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Polish President Seeks to End Standoff Over New Press Rules

  • VOA News

Demonstrators hold banners "Free Parliamnent, Free Media, Free Poles" during a protest in Gdansk, Poland, Dec. 17, 2016.

Polish President Andrzej Duda sat down with opposition party leaders Sunday to try to resolve a political crisis that has brought thousands of people into the streets and led to a sitdown strike in parliament.

Opposition legislators seized the parliament's main chamber Friday to protest new measures restricting the ability of news media to cover the lawmakers. Anti-government protests in support of the legislators were continuing for a third day.

Protesters attend an anti-government demonstration, in Warsaw, Poland, Dec. 17, 2016.
Protesters attend an anti-government demonstration, in Warsaw, Poland, Dec. 17, 2016.

Under the measures, no more than two journalists from each news organization would be permitted into the parliament press gallery at one time. Reporters would also be barred from shooting video or taking photos.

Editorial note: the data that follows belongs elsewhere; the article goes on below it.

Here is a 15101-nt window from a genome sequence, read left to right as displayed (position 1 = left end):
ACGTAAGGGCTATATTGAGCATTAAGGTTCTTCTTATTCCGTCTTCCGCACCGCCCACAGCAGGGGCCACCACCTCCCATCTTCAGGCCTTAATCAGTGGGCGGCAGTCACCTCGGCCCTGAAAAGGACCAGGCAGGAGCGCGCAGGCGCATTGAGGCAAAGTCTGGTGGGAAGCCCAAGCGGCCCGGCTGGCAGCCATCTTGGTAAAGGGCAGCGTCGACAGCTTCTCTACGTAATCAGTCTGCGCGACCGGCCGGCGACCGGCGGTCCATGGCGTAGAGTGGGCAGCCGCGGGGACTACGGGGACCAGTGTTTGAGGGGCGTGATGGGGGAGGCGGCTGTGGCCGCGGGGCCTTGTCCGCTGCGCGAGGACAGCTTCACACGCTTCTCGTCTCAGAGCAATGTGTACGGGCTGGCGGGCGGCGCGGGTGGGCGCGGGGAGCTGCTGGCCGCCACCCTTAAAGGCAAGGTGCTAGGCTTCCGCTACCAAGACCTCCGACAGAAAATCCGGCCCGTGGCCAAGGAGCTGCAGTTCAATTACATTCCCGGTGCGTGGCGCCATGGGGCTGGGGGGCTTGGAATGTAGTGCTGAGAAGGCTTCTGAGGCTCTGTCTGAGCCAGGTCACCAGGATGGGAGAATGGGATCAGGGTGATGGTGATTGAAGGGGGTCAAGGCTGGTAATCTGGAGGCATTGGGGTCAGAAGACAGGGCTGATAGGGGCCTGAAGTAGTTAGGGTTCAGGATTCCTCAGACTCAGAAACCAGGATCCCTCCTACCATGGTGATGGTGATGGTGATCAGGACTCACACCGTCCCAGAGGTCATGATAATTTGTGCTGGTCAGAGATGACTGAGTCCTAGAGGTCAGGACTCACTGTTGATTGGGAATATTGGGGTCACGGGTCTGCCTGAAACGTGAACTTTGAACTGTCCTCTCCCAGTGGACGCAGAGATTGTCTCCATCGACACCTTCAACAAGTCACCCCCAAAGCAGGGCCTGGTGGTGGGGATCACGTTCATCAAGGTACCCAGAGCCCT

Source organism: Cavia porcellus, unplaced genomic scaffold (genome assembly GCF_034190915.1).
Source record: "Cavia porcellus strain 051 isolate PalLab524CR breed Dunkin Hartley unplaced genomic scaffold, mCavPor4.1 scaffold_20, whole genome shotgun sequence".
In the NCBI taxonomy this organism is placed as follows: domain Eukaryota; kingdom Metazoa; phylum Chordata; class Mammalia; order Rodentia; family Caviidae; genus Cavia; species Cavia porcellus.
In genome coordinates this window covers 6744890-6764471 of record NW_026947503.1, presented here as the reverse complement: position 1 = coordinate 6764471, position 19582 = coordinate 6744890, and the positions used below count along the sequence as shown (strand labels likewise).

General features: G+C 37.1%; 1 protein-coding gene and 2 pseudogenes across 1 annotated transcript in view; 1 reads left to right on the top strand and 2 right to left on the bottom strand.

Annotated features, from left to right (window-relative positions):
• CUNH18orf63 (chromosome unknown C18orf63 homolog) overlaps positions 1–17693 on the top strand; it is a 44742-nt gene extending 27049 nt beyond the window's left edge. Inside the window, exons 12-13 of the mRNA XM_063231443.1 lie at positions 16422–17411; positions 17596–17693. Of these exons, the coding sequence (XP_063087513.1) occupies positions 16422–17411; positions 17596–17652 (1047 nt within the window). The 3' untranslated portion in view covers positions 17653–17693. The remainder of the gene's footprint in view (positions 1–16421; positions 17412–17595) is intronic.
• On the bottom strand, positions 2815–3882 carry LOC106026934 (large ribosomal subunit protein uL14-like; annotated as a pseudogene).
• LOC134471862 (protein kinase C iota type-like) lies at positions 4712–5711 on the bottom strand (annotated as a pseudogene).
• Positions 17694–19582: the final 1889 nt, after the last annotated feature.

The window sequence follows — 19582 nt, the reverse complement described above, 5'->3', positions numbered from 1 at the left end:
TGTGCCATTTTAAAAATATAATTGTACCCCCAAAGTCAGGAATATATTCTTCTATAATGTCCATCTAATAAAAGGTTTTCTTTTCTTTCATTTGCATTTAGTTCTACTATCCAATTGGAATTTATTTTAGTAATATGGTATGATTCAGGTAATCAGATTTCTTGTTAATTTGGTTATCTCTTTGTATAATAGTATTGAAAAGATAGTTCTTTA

The government says the steps are needed to ensure a comfortable working environment, but critics say they will make it harder for the media to serve as a check on official misconduct.

Polish opposition parliamentarians protest against the rules proposed by the head office of the lower house of parliament that would ban all recording of parliamentary sessions except by five selected television stations.
Polish opposition parliamentarians protest against the rules proposed by the head office of the lower house of parliament that would ban all recording of parliamentary sessions except by five selected television stations.

President Duda was quoted on Saturday saying he believes some kind of deal is necessary so parliament can continue to do its work.

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